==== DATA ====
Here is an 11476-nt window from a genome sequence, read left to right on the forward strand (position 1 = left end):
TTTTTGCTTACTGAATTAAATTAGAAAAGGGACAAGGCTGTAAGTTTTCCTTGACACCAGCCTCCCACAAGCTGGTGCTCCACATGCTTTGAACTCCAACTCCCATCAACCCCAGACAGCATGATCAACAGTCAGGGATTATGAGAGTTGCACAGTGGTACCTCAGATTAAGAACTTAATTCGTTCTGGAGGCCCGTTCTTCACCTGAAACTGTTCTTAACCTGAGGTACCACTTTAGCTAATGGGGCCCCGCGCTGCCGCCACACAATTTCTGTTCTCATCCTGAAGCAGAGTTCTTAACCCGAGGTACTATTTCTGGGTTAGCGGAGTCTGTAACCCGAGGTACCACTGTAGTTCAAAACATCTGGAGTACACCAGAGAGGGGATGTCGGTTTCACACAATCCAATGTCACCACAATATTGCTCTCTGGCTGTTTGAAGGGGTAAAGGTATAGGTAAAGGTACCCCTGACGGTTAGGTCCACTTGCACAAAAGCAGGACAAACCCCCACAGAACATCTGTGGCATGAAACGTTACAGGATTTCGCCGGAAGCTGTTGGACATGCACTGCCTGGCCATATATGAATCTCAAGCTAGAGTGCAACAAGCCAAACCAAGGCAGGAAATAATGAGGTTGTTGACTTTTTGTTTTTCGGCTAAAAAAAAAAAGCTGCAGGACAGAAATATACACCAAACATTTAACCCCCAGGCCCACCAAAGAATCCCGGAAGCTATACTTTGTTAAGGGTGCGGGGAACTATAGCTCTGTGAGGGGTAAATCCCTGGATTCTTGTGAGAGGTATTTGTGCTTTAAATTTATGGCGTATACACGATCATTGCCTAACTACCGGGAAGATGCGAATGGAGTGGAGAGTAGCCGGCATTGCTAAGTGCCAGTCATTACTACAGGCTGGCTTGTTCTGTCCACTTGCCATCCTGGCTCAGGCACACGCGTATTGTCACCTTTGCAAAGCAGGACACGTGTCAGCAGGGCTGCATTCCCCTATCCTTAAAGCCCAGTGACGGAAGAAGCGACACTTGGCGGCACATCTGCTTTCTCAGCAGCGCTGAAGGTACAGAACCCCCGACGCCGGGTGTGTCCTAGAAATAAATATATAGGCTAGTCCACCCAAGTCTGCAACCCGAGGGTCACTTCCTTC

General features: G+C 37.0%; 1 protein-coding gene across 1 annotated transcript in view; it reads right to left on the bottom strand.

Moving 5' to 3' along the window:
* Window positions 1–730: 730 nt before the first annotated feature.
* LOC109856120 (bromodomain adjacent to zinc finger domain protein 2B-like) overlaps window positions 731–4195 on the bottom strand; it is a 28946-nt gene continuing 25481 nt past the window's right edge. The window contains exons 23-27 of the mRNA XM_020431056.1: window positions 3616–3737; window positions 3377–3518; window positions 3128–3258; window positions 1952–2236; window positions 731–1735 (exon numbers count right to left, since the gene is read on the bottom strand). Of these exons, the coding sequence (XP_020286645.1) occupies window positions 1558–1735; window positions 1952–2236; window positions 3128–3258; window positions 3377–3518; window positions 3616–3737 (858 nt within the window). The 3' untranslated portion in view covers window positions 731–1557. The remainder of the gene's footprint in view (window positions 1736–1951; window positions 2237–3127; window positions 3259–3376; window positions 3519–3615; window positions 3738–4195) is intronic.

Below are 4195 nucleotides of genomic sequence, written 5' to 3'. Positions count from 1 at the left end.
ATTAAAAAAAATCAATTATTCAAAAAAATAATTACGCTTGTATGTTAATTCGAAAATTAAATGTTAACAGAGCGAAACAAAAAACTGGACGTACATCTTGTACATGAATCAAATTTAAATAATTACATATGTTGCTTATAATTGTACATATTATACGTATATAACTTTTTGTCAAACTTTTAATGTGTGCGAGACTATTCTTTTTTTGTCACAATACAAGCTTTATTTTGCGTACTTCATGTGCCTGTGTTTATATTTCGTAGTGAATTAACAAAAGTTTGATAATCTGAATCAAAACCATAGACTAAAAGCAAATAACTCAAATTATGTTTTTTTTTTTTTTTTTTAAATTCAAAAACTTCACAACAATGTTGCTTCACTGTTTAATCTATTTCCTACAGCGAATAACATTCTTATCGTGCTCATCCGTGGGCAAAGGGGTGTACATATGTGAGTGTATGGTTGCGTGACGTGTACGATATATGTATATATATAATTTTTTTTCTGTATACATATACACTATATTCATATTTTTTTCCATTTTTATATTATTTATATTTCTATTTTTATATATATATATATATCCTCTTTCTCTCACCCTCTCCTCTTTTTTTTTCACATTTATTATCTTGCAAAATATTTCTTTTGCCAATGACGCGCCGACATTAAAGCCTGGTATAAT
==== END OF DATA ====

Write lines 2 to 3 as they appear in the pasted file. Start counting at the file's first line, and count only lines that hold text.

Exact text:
TTTTTGCTTACTGAATTAAATTAGAAAAGGGACAAGGCTGTAAGTTTTCCTTGACACCAGCCTCCCACAAGCTGGTGCTCCACATGCTTTGAACTCCAACTCCCATCAACCCCAGACAGCATGATCAACAGTCAGGGATTATGAGAGTTGCACAGTGGTACCTCAGATTAAGAACTTAATTCGTTCTGGAGGCCCGTTCTTCACCTGAAACTGTTCTTAACCTGAGGTACCACTTTAGCTAATGGGGCCCCGCGCTGCCGCCACACAATTTCTGTTCTCATCCTGAAGCAGAGTTCTTAACCCGAGGTACTATTTCTGGGTTAGCGGAGTCTGTAACCCGAGGTACCACTGTAGTTCAAAACATCTGGAGTACACCAGAGAGGGGATGTCGGTTTCACACAATCCAATGTCACCACAATATTGCTCTCTGGCTGTTTGAAGGGGTAAAGGTATAGGTAAAGGTACCCCTGACGGTTAGGTCCACTTGCACAAAAGCAGGACAAACCCCCACAGAACATCTGTGGCATGAAACGTTACAGGATTTCGCCGGAAGCTGTTGGACATGCACTGCCTGGCCATATATGAATCTCAAGCTAGAGTGCAACAAGCCAAACCAAGGCAGGAAATAATGAGGTTGTTGACTTTTTGTTTTTCGGCTAAAAAAAAAAAGCTGCAGGACAGAAATATACACCAAACATTTAACCCCCAGGCCCACCAAAGAATCCCGGAAGCTATACTTTGTTAAGGGTGCGGGGAACTATAGCTCTGTGAGGGGTAAATCCCTGGATTCTTGTGAGAGGTATTTGTGCTTTAAATTTATGGCGTATACACGATCATTGCCTAACTACCGGGAAGATGCGAATGGAGTGGAGAGTAGCCGGCATTGCTAAGTGCCAGTCATTACTACAGGCTGGCTTGTTCTGTCCACTTGCCATCCTGGCTCAGGCACACGCGTATTGTCACCTTTGCAAAGCAGGACACGTGTCAGCAGGGCTGCATTCCCCTATCCTTAAAGCCCAGTGACGGAAGAAGCGACACTTGGCGGCACATCTGCTTTCTCAGCAGCGCTGAAGGTACAGAACCCCCGACGCCGGGTGTGTCCTAGAAATAAATATATAGGCTAGTCCACCCAAGTCTGCAACCCGAGGGTCACTTCCTTC

General features: G+C 37.0%; 1 protein-coding gene across 1 annotated transcript in view; it reads right to left on the bottom strand.